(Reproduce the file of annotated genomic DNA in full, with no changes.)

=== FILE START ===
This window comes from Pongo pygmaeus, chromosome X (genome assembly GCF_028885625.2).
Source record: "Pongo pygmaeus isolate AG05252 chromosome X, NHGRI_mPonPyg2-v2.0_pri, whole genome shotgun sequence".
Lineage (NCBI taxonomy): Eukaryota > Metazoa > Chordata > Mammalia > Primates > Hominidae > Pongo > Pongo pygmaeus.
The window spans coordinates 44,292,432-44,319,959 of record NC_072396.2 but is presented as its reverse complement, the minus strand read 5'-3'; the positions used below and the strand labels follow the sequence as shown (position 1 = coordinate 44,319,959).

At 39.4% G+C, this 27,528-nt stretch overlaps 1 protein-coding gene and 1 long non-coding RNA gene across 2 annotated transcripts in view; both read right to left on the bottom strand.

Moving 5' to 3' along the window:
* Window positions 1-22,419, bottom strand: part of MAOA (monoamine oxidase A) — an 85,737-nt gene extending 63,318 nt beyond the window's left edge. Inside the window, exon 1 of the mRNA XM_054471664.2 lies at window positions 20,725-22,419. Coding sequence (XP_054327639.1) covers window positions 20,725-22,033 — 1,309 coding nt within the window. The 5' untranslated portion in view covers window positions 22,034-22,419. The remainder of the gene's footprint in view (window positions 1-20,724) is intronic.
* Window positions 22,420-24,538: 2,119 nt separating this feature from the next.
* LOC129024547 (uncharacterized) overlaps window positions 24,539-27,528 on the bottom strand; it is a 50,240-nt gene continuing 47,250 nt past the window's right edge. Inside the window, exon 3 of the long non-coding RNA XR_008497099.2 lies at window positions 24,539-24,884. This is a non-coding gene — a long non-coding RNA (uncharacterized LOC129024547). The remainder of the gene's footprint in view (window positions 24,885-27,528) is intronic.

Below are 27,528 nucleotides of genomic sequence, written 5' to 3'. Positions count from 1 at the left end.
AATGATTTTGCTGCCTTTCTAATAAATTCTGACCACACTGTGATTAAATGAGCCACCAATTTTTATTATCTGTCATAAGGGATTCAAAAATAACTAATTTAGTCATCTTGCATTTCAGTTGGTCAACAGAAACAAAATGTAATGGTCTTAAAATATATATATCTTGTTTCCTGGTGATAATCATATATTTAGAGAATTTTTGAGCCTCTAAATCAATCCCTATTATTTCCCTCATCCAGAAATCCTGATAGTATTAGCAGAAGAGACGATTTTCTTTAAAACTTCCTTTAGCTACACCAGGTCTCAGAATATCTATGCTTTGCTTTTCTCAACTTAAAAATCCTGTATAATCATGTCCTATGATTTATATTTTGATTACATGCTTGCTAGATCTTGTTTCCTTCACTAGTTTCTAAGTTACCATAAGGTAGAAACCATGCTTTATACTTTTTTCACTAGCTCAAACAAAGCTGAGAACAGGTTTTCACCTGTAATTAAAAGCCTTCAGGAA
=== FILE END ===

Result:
This window comes from Pongo pygmaeus, chromosome X (genome assembly GCF_028885625.2).
Source record: "Pongo pygmaeus isolate AG05252 chromosome X, NHGRI_mPonPyg2-v2.0_pri, whole genome shotgun sequence".
Lineage (NCBI taxonomy): Eukaryota > Metazoa > Chordata > Mammalia > Primates > Hominidae > Pongo > Pongo pygmaeus.
The window spans coordinates 44,292,432-44,319,959 of record NC_072396.2 but is presented as its reverse complement, the minus strand read 5'-3'; the positions used below and the strand labels follow the sequence as shown (position 1 = coordinate 44,319,959).

At 39.4% G+C, this 27,528-nt stretch overlaps 1 protein-coding gene and 1 long non-coding RNA gene across 2 annotated transcripts in view; both read right to left on the bottom strand.

Moving 5' to 3' along the window:
* Window positions 1-22,419, bottom strand: part of MAOA (monoamine oxidase A) — an 85,737-nt gene extending 63,318 nt beyond the window's left edge. Inside the window, exon 1 of the mRNA XM_054471664.2 lies at window positions 20,725-22,419. Coding sequence (XP_054327639.1) covers window positions 20,725-22,033 — 1,309 coding nt within the window. The 5' untranslated portion in view covers window positions 22,034-22,419. The remainder of the gene's footprint in view (window positions 1-20,724) is intronic.
* Window positions 22,420-24,538: 2,119 nt separating this feature from the next.
* LOC129024547 (uncharacterized) overlaps window positions 24,539-27,528 on the bottom strand; it is a 50,240-nt gene continuing 47,250 nt past the window's right edge. Inside the window, exon 3 of the long non-coding RNA XR_008497099.2 lies at window positions 24,539-24,884. This is a non-coding gene — a long non-coding RNA (uncharacterized LOC129024547). The remainder of the gene's footprint in view (window positions 24,885-27,528) is intronic.

Below are 27,528 nucleotides of genomic sequence, written 5' to 3'. Positions count from 1 at the left end.
AATGATTTTGCTGCCTTTCTAATAAATTCTGACCACACTGTGATTAAATGAGCCACCAATTTTTATTATCTGTCATAAGGGATTCAAAAATAACTAATTTAGTCATCTTGCATTTCAGTTGGTCAACAGAAACAAAATGTAATGGTCTTAAAATATATATATCTTGTTTCCTGGTGATAATCATATATTTAGAGAATTTTTGAGCCTCTAAATCAATCCCTATTATTTCCCTCATCCAGAAATCCTGATAGTATTAGCAGAAGAGACGATTTTCTTTAAAACTTCCTTTAGCTACACCAGGTCTCAGAATATCTATGCTTTGCTTTTCTCAACTTAAAAATCCTGTATAATCATGTCCTATGATTTATATTTTGATTACATGCTTGCTAGATCTTGTTTCCTTCACTAGTTTCTAAGTTACCATAAGGTAGAAACCATGCTTTATACTTTTTTCACTAGCTCAAACAAAGCTGAGAACAGGTTTTCACCTGTAATTAAAAGCCTTCAGGAA